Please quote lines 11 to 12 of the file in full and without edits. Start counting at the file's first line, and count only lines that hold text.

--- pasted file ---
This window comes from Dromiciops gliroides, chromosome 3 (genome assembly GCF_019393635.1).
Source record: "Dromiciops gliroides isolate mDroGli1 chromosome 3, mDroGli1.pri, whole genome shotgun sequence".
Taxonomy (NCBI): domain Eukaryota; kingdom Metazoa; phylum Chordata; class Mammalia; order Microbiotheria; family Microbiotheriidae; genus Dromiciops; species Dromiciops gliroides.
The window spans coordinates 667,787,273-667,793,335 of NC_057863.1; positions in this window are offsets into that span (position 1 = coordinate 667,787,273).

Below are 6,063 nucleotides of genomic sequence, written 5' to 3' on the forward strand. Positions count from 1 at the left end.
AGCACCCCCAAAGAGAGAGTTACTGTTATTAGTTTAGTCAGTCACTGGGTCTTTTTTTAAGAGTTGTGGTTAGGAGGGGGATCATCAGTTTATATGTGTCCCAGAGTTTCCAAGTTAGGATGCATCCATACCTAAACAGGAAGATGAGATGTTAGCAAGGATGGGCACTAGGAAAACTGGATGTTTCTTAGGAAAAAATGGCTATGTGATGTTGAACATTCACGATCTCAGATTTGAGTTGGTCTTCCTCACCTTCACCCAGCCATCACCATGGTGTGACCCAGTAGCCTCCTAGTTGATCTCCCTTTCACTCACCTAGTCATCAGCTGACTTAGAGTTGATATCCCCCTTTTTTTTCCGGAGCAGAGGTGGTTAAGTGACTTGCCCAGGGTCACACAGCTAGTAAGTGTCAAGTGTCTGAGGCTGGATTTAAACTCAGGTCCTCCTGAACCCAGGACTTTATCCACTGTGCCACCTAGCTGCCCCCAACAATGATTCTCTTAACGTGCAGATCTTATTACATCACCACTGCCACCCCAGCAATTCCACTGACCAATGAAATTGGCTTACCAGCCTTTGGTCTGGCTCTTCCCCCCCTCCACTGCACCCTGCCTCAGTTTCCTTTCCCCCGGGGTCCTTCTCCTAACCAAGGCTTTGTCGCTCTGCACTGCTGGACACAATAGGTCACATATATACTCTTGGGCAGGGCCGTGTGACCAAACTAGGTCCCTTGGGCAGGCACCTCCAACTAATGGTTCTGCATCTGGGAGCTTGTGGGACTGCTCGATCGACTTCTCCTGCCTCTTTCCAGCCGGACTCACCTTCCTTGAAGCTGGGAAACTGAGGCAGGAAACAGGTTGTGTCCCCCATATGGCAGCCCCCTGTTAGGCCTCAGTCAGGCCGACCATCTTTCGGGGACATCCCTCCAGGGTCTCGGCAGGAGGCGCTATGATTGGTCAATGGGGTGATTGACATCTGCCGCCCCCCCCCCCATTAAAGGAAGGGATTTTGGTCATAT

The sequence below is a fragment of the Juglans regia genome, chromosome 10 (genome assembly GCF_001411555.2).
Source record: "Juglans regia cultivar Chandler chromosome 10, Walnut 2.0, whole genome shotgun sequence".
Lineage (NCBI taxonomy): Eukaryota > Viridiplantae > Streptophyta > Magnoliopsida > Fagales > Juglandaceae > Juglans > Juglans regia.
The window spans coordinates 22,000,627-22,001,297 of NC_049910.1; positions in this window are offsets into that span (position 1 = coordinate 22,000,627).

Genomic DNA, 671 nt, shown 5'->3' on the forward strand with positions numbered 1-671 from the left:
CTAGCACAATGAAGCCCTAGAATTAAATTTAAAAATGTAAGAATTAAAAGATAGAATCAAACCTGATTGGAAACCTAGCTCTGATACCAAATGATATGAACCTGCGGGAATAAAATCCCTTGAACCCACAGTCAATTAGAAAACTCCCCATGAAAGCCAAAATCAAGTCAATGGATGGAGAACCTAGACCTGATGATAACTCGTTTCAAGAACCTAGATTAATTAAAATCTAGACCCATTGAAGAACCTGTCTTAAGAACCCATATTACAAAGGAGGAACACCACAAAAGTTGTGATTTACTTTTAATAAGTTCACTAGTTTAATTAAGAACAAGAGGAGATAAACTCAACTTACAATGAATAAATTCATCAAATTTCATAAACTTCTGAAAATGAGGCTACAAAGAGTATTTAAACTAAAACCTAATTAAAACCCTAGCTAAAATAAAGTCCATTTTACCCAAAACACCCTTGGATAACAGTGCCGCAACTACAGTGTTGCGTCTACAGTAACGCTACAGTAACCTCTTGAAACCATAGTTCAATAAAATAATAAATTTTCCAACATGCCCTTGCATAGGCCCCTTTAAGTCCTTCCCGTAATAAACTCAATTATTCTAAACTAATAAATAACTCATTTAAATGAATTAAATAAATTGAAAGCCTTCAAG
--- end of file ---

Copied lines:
Genomic DNA, 671 nt, shown 5'->3' on the forward strand with positions numbered 1-671 from the left:
CTAGCACAATGAAGCCCTAGAATTAAATTTAAAAATGTAAGAATTAAAAGATAGAATCAAACCTGATTGGAAACCTAGCTCTGATACCAAATGATATGAACCTGCGGGAATAAAATCCCTTGAACCCACAGTCAATTAGAAAACTCCCCATGAAAGCCAAAATCAAGTCAATGGATGGAGAACCTAGACCTGATGATAACTCGTTTCAAGAACCTAGATTAATTAAAATCTAGACCCATTGAAGAACCTGTCTTAAGAACCCATATTACAAAGGAGGAACACCACAAAAGTTGTGATTTACTTTTAATAAGTTCACTAGTTTAATTAAGAACAAGAGGAGATAAACTCAACTTACAATGAATAAATTCATCAAATTTCATAAACTTCTGAAAATGAGGCTACAAAGAGTATTTAAACTAAAACCTAATTAAAACCCTAGCTAAAATAAAGTCCATTTTACCCAAAACACCCTTGGATAACAGTGCCGCAACTACAGTGTTGCGTCTACAGTAACGCTACAGTAACCTCTTGAAACCATAGTTCAATAAAATAATAAATTTTCCAACATGCCCTTGCATAGGCCCCTTTAAGTCCTTCCCGTAATAAACTCAATTATTCTAAACTAATAAATAACTCATTTAAATGAATTAAATAAATTGAAAGCCTTCAAG